H2-PXZ shows TADF emission properties at 295 K, but the delayed fluorescence appears weak, yet seems to be stronger than in H1-PXZ-r crystals (Fig. 6b). The prompt and delayed fluorescence have the same emission spectrum and there are no conformers present (Fig. 9a). Similarly to H1-PXZ-o, and also in H2-PXZ at low temperatures (Fig. 9b), one can note restricted molecular motion. This results in the prompt fluorescence (0.7 ns) and delayed fluorescence (1 μs–1 ms) spectra to be different. We believe this is due to the same reasons as stated above in other types of molecular crystals investigated in this work. H2-PXZ crystals are, however, different from others discussed here. This is because at very late delay times, i.e. 79 ms, phosphorescence can clearly be observed (Fig. 9b). This is evidenced not only by the clearly vibronic shape of the emission spectrum but also by the fact that this emission appears to form a third exponential region (>50 ms), which is particularly different from the delayed fluorescence region (200 ns–1 ms) (Fig. S7.4, ESI).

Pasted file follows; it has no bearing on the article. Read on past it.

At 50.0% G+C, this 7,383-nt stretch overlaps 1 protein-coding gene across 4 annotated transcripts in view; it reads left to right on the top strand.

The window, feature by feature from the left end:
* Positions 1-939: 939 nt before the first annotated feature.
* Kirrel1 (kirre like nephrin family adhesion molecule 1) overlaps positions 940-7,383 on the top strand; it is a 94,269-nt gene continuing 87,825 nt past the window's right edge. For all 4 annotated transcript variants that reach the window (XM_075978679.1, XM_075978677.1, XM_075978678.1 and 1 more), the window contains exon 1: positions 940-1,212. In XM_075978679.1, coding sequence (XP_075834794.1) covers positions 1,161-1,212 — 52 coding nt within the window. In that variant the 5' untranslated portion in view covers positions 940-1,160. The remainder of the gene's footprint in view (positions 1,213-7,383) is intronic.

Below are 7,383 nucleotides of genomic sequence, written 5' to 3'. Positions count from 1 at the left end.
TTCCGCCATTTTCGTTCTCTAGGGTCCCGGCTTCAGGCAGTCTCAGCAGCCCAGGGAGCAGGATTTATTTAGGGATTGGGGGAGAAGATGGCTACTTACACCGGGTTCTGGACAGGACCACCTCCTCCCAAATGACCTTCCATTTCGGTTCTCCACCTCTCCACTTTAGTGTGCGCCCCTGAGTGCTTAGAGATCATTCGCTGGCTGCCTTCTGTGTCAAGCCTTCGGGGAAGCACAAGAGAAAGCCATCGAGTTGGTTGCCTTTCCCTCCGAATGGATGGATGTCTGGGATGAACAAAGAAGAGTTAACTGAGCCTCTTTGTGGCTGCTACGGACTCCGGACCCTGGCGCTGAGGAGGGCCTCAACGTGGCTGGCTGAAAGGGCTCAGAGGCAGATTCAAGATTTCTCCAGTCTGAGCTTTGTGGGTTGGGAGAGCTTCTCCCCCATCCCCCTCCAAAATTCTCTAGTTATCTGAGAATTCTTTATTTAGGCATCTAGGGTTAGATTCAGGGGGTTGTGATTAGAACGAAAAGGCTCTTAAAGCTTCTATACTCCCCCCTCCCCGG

image file: c8tc03390k-f9.tif
Fig. 9 Photoluminescence properties of H2-PXZ crystals: (a) time-resolved spectra at 295 K; (b) time-resolved spectra at 80 K; (c) comparison of prompt fluorescence spectra at 295 K and 80 K; (d) power dependence of delayed fluorescence at 295 K.

Prompt fluorescence spectra at 295 K and 80 K are clearly different (Fig. 9c), indicating a significant geometrical change in the singlet excited state at low temperatures, similar to the previous cases. Power dependence of delayed fluorescence in H2-PXZ crystals (Fig. 9d), is sublinear (power law 0.79). This likely indicates the monomolecular origin of delayed fluorescence but also an influence of an additional, exciton-quenching process. It is not clear what causes this effect, but one explanation can be the presence of singlet–singlet annihilation.